Publication information
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Source: Ave Maria
Source type: magazine
Document type: editorial column
Document title: “Notes and Remarks”
Author(s): anonymous
Date of publication: 21 September 1901
Volume number: 53
Issue number: 12
Pagination: 370-73 (excerpt below includes only page 370)

“Notes and Remarks.” Ave Maria 21 Sept. 1901 v53n12: pp. 370-73.
McKinley assassination (religious response).
Named persons
William McKinley.
The item below is the first of two excerpts taken from this issue’s installment of “Notes and Remarks.” Click here to view the second excerpt.


Notes and Remarks [excerpt]

     The announcement of President McKinley’s death was a fresh shock to the country and the world. There were good reasons for making the official reports of his condition as reassuring as possible; and it was only natural to hope against hope that a life on which, humanly speaking, so much depended might be preserved. It was prudent to prepare the public mind as far as possible for what must have seemed inevitable to many whose office entitled them to know all the facts of the case. The physician’s bulletins might have been truthfully hopeful or gloomy: they were properly reassuring. The nation hoped: now it mourns and the whole world sympathizes.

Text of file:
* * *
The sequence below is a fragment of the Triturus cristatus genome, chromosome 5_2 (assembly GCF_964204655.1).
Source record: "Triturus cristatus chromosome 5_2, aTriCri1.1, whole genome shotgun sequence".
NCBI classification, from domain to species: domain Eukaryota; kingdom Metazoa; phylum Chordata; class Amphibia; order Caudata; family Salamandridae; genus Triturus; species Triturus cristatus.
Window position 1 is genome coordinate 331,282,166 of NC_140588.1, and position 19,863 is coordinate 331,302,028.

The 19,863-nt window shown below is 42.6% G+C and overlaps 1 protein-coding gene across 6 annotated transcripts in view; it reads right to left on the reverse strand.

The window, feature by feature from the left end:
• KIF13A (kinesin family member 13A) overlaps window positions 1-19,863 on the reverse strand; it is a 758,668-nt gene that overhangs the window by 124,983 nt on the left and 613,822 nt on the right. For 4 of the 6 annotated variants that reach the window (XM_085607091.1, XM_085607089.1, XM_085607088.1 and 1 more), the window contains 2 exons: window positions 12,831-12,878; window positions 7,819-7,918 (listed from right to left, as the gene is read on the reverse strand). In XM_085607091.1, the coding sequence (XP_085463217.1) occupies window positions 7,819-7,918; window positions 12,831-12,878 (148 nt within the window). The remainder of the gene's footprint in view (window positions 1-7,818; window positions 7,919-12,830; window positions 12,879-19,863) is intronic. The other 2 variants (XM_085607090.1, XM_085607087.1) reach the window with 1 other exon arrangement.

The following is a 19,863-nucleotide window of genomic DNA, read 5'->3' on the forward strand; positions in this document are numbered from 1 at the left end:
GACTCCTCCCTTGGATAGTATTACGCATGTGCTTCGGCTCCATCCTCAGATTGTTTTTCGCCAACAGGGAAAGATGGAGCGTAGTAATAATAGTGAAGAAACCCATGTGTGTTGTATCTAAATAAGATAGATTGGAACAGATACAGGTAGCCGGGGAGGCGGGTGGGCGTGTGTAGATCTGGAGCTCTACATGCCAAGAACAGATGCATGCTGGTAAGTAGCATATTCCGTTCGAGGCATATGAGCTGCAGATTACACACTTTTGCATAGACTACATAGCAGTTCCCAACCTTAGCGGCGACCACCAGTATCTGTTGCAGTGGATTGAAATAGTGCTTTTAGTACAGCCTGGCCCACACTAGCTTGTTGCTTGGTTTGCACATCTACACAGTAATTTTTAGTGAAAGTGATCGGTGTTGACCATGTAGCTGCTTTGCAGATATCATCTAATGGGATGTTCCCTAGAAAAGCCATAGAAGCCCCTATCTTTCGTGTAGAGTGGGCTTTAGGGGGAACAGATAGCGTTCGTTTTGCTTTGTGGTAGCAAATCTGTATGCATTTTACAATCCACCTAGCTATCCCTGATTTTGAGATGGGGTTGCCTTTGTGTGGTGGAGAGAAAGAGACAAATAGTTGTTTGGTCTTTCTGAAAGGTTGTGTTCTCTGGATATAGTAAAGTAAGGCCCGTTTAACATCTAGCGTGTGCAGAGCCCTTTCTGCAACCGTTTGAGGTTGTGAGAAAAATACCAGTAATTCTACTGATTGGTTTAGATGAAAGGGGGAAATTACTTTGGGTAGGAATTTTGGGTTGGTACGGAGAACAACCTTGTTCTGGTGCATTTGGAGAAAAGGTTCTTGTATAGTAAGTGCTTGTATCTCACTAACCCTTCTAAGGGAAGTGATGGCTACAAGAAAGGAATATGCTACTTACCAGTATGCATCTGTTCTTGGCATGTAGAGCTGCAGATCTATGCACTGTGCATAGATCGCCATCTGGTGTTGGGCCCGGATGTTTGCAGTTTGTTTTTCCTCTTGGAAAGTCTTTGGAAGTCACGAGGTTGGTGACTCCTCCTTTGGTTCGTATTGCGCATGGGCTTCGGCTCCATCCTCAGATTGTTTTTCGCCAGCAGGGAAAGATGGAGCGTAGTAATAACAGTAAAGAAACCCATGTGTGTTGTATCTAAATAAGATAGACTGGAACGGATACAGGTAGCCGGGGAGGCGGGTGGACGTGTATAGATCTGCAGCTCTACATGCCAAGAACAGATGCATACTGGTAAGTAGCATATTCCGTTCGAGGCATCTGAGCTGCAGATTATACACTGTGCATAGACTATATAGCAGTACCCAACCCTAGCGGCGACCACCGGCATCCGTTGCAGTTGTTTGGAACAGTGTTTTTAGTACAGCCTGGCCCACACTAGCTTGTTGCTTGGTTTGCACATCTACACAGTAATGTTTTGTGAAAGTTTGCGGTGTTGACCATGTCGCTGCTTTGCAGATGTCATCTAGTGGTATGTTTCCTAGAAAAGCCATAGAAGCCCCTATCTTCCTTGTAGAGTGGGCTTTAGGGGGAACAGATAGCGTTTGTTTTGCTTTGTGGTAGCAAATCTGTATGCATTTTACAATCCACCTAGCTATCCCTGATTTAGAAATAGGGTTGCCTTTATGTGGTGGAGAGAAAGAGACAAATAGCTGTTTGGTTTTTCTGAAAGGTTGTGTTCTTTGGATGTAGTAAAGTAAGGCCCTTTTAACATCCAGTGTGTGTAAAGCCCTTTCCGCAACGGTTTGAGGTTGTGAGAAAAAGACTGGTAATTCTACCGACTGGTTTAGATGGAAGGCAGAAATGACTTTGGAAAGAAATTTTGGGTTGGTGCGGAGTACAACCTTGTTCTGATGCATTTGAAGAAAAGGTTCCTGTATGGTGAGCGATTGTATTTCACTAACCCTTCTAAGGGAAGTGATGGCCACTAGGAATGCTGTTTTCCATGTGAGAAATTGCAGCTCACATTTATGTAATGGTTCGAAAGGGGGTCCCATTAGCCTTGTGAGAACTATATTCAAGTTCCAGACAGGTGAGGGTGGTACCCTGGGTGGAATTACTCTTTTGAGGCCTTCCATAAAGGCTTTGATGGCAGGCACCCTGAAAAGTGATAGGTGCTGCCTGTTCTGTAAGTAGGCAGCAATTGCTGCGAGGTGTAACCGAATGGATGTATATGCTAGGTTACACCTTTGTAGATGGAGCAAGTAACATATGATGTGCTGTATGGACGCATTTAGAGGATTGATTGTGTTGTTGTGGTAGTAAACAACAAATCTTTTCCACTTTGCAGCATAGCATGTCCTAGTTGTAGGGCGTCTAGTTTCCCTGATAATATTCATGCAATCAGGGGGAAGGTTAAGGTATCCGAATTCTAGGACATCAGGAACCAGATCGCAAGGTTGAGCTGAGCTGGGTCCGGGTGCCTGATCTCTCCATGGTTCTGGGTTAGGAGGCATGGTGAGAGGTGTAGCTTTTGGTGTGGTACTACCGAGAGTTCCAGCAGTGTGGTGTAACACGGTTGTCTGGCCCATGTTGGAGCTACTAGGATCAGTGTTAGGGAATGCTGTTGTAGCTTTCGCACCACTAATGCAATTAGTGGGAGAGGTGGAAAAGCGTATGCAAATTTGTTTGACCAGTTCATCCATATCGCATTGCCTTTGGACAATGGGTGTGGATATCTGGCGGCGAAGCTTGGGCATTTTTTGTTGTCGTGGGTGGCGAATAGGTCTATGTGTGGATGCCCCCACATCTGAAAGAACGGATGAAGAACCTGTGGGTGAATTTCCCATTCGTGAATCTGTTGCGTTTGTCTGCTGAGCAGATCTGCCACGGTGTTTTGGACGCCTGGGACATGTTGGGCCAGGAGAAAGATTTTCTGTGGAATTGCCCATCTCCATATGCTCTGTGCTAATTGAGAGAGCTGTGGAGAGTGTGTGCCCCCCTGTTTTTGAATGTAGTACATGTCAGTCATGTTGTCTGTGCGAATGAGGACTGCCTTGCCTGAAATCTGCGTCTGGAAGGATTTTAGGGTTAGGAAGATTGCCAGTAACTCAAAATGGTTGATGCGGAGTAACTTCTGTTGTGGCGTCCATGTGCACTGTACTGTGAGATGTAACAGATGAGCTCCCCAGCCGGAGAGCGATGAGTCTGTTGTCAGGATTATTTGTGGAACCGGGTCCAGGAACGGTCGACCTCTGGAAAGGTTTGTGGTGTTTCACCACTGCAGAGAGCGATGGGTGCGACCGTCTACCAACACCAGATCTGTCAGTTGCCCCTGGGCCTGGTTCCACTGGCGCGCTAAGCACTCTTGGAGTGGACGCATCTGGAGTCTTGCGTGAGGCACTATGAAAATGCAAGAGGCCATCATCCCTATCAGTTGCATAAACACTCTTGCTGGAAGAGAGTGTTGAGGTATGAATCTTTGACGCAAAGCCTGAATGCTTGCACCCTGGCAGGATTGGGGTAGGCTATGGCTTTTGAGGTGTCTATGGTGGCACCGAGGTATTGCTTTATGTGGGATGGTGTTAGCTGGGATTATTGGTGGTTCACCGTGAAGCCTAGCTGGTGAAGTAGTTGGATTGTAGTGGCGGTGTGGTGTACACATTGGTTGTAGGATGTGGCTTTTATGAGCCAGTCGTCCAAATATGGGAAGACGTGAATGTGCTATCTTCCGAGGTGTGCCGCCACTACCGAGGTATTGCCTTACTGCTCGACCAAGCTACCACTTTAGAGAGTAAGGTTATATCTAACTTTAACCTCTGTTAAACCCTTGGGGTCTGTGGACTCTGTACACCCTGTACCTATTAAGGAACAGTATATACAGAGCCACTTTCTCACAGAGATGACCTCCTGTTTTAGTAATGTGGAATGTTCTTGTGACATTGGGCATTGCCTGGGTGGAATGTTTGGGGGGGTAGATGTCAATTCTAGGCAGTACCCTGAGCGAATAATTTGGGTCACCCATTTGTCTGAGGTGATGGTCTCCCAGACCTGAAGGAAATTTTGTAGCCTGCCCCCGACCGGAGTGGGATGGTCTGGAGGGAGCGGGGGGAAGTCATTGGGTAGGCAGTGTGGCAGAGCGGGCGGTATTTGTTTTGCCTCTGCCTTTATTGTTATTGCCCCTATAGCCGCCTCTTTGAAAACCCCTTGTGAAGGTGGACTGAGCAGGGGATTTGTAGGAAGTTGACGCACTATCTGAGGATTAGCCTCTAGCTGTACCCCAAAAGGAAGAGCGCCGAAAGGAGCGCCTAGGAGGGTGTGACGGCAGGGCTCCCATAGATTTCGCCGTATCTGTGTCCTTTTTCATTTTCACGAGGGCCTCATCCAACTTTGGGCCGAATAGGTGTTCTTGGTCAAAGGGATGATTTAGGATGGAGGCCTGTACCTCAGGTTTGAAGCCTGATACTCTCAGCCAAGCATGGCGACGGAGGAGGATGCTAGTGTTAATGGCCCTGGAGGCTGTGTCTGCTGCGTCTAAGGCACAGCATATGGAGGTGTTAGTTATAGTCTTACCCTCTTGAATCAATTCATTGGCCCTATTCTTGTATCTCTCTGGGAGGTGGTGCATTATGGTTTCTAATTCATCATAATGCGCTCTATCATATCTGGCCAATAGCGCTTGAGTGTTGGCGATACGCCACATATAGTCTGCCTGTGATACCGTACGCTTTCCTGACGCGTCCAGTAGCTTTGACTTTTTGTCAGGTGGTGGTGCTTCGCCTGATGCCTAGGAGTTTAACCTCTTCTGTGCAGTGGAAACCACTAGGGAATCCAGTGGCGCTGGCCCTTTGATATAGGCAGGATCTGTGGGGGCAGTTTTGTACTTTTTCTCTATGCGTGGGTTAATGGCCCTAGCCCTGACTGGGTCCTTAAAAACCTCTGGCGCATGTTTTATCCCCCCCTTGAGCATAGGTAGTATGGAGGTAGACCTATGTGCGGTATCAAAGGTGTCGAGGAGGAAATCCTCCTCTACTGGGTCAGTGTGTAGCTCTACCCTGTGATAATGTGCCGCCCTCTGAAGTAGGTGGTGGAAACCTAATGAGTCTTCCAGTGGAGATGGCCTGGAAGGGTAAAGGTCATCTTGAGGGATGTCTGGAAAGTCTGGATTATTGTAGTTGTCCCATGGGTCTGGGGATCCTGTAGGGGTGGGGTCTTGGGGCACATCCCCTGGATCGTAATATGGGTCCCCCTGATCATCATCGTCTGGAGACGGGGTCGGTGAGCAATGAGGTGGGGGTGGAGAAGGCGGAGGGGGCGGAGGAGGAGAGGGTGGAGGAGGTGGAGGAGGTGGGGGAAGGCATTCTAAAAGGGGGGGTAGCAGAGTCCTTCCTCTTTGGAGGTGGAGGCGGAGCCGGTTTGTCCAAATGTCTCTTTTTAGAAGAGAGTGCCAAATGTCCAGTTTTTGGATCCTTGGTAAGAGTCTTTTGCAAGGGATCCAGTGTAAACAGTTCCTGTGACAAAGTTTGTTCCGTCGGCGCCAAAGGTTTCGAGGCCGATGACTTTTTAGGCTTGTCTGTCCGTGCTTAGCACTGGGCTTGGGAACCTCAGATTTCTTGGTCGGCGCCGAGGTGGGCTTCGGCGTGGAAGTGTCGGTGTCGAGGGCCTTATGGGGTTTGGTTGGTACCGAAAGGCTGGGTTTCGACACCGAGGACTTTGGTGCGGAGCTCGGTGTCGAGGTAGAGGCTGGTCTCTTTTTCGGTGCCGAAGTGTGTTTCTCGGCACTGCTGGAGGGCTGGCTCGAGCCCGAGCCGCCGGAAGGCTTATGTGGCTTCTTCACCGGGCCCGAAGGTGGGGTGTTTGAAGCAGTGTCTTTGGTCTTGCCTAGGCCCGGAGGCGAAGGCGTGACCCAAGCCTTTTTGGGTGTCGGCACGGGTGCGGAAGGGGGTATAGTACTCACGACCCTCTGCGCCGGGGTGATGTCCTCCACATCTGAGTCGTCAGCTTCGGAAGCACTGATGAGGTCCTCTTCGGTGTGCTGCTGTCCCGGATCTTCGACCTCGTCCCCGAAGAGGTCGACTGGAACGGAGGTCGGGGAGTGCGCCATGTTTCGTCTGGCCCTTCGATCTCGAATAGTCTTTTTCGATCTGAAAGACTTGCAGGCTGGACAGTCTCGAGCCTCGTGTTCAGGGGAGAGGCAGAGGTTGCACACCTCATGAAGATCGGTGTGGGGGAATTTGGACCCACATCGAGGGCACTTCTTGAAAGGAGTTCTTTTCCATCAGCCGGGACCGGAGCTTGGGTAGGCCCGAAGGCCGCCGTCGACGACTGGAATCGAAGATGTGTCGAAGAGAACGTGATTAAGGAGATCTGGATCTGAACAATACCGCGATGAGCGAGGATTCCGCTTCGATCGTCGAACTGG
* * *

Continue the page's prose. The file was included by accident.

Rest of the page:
The assassination of another President of the United States, sad and sorrowful though it is, will not have been an unmixed evil if the eyes of our citizens are opened to see that the relation is of cause and effect between irreligion and anarchy, relaxed laws and increased criminality, a debased press and a depraved generation. It is in the nature of things that under a government like ours liberty should be more abused; but the deplorable event in Buffalo emphasizes the necessity of prompt action against anarchists, and of conserving more and more the forces which make for peace and righteousness.



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